WARREN: I’ve had to think of it, every time I read the script, and I read each episode several times. I even go back to the pilot episode now and re-read it, as we approach the shooting for our 10th episode. I don’t know what I would do. I really admire each and every character on the show because they’re getting through it, and that takes a lot of courage. I don’t know what I would do. I think I understand all of the characters because they’re just trying to get through each day. If I had to think of something to do, it would be to just get from moment to moment, like these people are. A lot of people will understand at least one or two characters because of that. Everybody is coping in a different way, but I think the main thing is just to get through the day, for each person.
When I think about it, I’m like, “That’s a good idea.” There’s no safe place to go. You can’t run from Earth, but you can try to get through the day. All of these characters are just trying to get through the moments in the day. For some people, that’s really sad. For other people, they’re really taking action. But they find it in the moment and it’s very spontaneous, how we react and respond to the day’s events. People have a different perspective now, and that’s what you’ll see and observe in the stories that we’re telling in Season 1.
How was it to have someone like Peter Berg direct the pilot and help establish the tone and look for the series?
WARREN: It was amazing because what he’s asking you to do is fly with the words that you’ve been given. To be granted that kind of freedom from the executive producer, and to have Damon and Tom, who are showrunners and co-creators, just give the nod and say, “What he said,” there’s a creative freedom in that, that’s like no other. Peter is just amazing, and it’s always fun. You do the work at home, and then you play on the day. And when you play with someone like Peter Berg, there’s improvising. We just played and told the story, and we made sure that the story was in our skin when we came to set. That’s really important. He just made it very familial and fun and freeing. I don’t think you can really go wrong, as an ensemble, when you have that kind of leadership, and we had that with him for two episodes. He’s one of the executive producer for Season 1, so he stops by. It’s amazing to be in this fantastic company. We laugh a lot on set and have a really great time. We talk about our characters and the story. We’re just really playful. When you’re dealing with a heavy subject like this, it’s imperative to keep it light and bright. We’re just so happy to have the opportunity to tell this kind of story. If you tune in, the first season should help get you comfortable for what we hope is Season 2, to follow. We’re not there yet, but we’re hoping.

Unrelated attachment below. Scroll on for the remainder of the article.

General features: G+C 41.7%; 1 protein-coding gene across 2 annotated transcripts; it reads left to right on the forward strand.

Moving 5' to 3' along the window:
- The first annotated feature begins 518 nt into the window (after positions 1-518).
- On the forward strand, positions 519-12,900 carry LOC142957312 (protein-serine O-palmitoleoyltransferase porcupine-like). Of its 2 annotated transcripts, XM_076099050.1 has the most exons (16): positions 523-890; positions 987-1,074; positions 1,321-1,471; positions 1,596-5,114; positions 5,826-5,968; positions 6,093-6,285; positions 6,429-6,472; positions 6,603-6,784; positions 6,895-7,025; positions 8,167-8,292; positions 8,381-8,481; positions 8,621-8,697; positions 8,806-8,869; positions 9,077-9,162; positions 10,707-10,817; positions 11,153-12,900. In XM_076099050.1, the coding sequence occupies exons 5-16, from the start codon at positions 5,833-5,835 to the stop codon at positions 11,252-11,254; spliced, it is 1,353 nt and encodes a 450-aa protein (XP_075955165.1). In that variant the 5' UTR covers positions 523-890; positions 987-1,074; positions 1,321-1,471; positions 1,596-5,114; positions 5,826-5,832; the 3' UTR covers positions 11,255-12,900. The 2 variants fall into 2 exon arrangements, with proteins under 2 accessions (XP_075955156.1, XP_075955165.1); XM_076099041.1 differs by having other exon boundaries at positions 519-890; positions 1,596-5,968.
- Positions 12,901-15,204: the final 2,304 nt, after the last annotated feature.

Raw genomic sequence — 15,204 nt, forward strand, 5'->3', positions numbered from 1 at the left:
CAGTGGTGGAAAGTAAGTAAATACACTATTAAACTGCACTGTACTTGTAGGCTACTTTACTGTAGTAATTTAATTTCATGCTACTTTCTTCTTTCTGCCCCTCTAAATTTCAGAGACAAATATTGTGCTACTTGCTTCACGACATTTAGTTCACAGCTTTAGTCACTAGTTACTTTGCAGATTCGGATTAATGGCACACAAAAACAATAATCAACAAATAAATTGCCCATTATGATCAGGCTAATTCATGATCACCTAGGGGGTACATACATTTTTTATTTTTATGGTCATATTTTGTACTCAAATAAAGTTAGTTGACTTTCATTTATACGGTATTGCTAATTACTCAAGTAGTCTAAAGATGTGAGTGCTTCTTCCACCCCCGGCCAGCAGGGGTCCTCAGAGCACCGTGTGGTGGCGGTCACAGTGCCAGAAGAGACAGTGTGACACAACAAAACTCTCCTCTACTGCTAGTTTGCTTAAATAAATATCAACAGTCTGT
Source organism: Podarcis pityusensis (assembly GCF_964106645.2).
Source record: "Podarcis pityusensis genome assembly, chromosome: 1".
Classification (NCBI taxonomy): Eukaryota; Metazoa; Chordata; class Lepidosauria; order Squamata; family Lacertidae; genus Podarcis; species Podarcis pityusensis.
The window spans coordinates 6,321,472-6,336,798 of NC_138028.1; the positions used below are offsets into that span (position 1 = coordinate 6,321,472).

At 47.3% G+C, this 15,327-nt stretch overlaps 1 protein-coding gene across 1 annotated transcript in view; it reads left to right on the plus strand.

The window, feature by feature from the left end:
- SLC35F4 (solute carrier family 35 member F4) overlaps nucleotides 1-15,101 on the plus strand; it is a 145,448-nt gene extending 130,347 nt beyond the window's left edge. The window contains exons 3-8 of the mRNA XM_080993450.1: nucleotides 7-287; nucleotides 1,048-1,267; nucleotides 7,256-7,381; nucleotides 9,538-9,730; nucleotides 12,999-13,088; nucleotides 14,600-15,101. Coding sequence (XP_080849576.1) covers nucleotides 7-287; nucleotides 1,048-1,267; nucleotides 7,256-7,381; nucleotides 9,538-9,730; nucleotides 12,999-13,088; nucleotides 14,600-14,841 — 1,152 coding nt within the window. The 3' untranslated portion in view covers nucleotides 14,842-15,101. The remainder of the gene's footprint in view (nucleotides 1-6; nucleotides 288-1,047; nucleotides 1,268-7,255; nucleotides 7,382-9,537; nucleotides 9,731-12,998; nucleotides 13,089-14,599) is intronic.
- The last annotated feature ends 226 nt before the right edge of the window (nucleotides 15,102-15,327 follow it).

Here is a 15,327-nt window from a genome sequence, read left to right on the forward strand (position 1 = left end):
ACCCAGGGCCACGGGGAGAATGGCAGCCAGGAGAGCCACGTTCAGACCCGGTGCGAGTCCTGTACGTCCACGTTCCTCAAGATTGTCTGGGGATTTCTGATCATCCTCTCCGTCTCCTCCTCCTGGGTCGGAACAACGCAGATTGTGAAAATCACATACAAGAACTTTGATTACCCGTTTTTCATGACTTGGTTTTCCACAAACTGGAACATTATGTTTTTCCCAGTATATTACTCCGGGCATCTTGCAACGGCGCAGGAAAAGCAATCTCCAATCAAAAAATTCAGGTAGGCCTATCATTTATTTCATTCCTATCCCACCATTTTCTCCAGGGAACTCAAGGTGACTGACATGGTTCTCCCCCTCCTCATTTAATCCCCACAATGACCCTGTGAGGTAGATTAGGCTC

Will the pieces of the puzzle start to fit together, at some point?
WARREN: I think the pieces will start to fit together. I really do. Even though I said this is ideal for weekly programming, it’s also ideal for binge-watching. If you binge-watch, it will be a lot for you to take it, but that can also be a great thing.
The Leftovers airs on Sunday nights on HBO.